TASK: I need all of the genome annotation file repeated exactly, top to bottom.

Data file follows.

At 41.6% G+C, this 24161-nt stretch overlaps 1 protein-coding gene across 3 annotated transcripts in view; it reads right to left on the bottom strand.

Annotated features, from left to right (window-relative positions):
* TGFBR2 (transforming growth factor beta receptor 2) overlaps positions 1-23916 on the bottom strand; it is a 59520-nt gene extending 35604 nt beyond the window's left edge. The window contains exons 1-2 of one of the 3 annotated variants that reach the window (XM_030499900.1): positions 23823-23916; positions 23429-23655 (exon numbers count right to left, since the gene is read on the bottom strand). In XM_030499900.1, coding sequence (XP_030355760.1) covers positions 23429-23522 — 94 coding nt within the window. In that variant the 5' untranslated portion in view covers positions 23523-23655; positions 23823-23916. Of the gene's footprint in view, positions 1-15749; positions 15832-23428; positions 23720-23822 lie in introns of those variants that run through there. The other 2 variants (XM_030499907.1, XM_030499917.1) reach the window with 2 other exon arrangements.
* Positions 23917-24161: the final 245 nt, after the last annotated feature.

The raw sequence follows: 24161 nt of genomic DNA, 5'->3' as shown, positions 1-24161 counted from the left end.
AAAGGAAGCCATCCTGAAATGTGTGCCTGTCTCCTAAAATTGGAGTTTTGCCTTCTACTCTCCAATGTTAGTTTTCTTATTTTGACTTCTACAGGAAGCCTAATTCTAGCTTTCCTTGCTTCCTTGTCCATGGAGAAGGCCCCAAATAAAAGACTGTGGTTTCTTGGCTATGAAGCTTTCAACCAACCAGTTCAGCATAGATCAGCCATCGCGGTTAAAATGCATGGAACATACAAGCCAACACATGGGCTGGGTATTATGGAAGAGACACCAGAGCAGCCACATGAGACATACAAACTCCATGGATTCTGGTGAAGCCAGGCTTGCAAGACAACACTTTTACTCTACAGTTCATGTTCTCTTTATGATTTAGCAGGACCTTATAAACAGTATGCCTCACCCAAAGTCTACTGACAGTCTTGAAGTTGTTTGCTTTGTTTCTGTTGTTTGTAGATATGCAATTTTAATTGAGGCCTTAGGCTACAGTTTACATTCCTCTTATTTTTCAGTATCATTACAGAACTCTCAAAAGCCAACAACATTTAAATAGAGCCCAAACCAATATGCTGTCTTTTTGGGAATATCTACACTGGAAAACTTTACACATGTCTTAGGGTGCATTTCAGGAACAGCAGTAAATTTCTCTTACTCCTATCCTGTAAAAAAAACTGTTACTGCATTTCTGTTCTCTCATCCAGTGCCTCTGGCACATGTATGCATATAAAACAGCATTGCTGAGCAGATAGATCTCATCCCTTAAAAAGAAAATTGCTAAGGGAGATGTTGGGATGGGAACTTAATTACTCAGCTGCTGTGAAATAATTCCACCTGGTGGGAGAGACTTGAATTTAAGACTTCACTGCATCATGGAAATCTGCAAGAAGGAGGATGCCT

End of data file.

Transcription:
At 41.6% G+C, this 24161-nt stretch overlaps 1 protein-coding gene across 3 annotated transcripts in view; it reads right to left on the bottom strand.

Annotated features, from left to right (window-relative positions):
* TGFBR2 (transforming growth factor beta receptor 2) overlaps positions 1-23916 on the bottom strand; it is a 59520-nt gene extending 35604 nt beyond the window's left edge. The window contains exons 1-2 of one of the 3 annotated variants that reach the window (XM_030499900.1): positions 23823-23916; positions 23429-23655 (exon numbers count right to left, since the gene is read on the bottom strand). In XM_030499900.1, coding sequence (XP_030355760.1) covers positions 23429-23522 — 94 coding nt within the window. In that variant the 5' untranslated portion in view covers positions 23523-23655; positions 23823-23916. Of the gene's footprint in view, positions 1-15749; positions 15832-23428; positions 23720-23822 lie in introns of those variants that run through there. The other 2 variants (XM_030499907.1, XM_030499917.1) reach the window with 2 other exon arrangements.
* Positions 23917-24161: the final 245 nt, after the last annotated feature.

The raw sequence follows: 24161 nt of genomic DNA, 5'->3' as shown, positions 1-24161 counted from the left end.
AAAGGAAGCCATCCTGAAATGTGTGCCTGTCTCCTAAAATTGGAGTTTTGCCTTCTACTCTCCAATGTTAGTTTTCTTATTTTGACTTCTACAGGAAGCCTAATTCTAGCTTTCCTTGCTTCCTTGTCCATGGAGAAGGCCCCAAATAAAAGACTGTGGTTTCTTGGCTATGAAGCTTTCAACCAACCAGTTCAGCATAGATCAGCCATCGCGGTTAAAATGCATGGAACATACAAGCCAACACATGGGCTGGGTATTATGGAAGAGACACCAGAGCAGCCACATGAGACATACAAACTCCATGGATTCTGGTGAAGCCAGGCTTGCAAGACAACACTTTTACTCTACAGTTCATGTTCTCTTTATGATTTAGCAGGACCTTATAAACAGTATGCCTCACCCAAAGTCTACTGACAGTCTTGAAGTTGTTTGCTTTGTTTCTGTTGTTTGTAGATATGCAATTTTAATTGAGGCCTTAGGCTACAGTTTACATTCCTCTTATTTTTCAGTATCATTACAGAACTCTCAAAAGCCAACAACATTTAAATAGAGCCCAAACCAATATGCTGTCTTTTTGGGAATATCTACACTGGAAAACTTTACACATGTCTTAGGGTGCATTTCAGGAACAGCAGTAAATTTCTCTTACTCCTATCCTGTAAAAAAAACTGTTACTGCATTTCTGTTCTCTCATCCAGTGCCTCTGGCACATGTATGCATATAAAACAGCATTGCTGAGCAGATAGATCTCATCCCTTAAAAAGAAAATTGCTAAGGGAGATGTTGGGATGGGAACTTAATTACTCAGCTGCTGTGAAATAATTCCACCTGGTGGGAGAGACTTGAATTTAAGACTTCACTGCATCATGGAAATCTGCAAGAAGGAGGATGCCT